Do whatever falls to your hands, in your circle and in your situation--and believe that this is and will be your true work; nothing more from you is expected. It is a great error to think that you must undertake important and great labors, whether for heaven, or as the progressives think, in order to make one's contribution to humanity. That is not necessary at all. It is necessary only to do everything in accordance with the Lord's commandments. Just exactly what is to be done? Nothing in particular, just that which presents itself to each one according to the circumstances of his life, and which is demanded by the individual events with which each of us meets.I've been thinking about it a lot lately. It comes from The Spiritual Life: And How to Be Attuned to It, which also includes a little rant about "progressives". The saint knew of some women who worked in publishing, thinking they were contributing to the greater good ... meanwhile, their mothers went hungry. It's just about what's closest to you--that's where the need for help lies.
I've always had illusions of grandeur: I've always wanted to do something great in this huge world, whether it was mission work, volunteering abroad, working with the homeless in Dallas when we lived closer to the city, adopting internationally and special needs children, whatever. It's probably just my mental illness, and yet I hope we've all had the desire to do some good in this world. I used to pray for God to send me someone to help take care of when I already had someone in my life who needed me. The problem was that she was (and still is) a rather intense and difficult person to deal with--I guess I wanted an angel in disguise. Now I call her every Sunday and help her deal with the reality of having her food stamps taken away. And it's hard, and sometimes it doesn't feel especially rewarding. But this is a human who needs help, not a hobby.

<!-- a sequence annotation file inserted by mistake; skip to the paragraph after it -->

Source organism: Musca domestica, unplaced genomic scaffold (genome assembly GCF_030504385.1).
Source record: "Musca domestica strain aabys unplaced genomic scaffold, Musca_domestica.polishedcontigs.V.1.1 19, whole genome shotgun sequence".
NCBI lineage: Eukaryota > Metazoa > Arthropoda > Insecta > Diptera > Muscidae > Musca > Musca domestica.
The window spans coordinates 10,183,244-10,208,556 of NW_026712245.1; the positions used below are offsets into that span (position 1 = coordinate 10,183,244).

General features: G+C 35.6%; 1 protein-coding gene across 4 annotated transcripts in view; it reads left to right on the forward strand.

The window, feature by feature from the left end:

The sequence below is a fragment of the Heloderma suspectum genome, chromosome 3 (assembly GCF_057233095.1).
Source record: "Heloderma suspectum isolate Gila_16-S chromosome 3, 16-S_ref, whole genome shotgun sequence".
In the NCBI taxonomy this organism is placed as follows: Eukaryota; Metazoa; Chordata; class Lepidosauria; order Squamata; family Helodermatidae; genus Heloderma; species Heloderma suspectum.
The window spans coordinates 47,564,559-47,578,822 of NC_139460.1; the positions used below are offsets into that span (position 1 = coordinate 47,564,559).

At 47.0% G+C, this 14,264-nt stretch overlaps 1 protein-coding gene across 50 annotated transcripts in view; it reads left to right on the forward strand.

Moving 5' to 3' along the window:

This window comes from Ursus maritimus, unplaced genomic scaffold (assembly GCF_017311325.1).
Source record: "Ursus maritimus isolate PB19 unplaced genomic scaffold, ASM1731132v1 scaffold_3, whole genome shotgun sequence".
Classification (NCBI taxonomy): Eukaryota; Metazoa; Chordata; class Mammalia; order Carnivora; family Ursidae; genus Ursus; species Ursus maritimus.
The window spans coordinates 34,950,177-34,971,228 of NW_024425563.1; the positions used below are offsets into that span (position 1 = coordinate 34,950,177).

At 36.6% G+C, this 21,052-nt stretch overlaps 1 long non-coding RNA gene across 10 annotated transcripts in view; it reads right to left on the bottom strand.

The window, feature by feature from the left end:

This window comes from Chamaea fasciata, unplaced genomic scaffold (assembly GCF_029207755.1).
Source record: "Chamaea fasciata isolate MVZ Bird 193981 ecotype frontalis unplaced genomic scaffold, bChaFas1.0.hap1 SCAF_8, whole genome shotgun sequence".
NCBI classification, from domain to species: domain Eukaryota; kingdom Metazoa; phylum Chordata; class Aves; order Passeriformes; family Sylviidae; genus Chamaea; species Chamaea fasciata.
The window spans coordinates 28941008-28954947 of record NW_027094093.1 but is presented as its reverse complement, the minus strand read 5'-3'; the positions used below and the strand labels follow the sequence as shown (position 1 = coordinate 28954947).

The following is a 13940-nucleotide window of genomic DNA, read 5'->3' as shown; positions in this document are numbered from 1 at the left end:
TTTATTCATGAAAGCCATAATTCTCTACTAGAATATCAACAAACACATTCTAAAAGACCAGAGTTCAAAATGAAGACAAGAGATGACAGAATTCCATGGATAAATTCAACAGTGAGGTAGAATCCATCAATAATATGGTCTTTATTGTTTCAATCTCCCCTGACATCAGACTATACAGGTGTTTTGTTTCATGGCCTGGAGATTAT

Anyway, yesterday I accompanied the church homeschool group to a nursing home a few blocks from one mother's house. I was playing photographer, and the children sang songs and then milled about with the people who'd come to listen. Much to my surprise, I worked up the bravery to talk to people the children were missing. I readily admit that I'm not as much fun to talk to as the adorable kinderfolk, but hey, I'm here. And I got some good pictures for posterity's sake. I'd post some here, but I don't have the parents' permission, and I prefer to err on the side of caution. But just think: It was local, lonely people got some visitors, the children learned a little empathy, so on and so forth. It's a good thing. And it got me out of the house for a change. Also good.
I hate to use the cliche, "Think globally, act locally," but do.
Now I have to decide if I'm going to go back to sleep or knit. Choices, choices.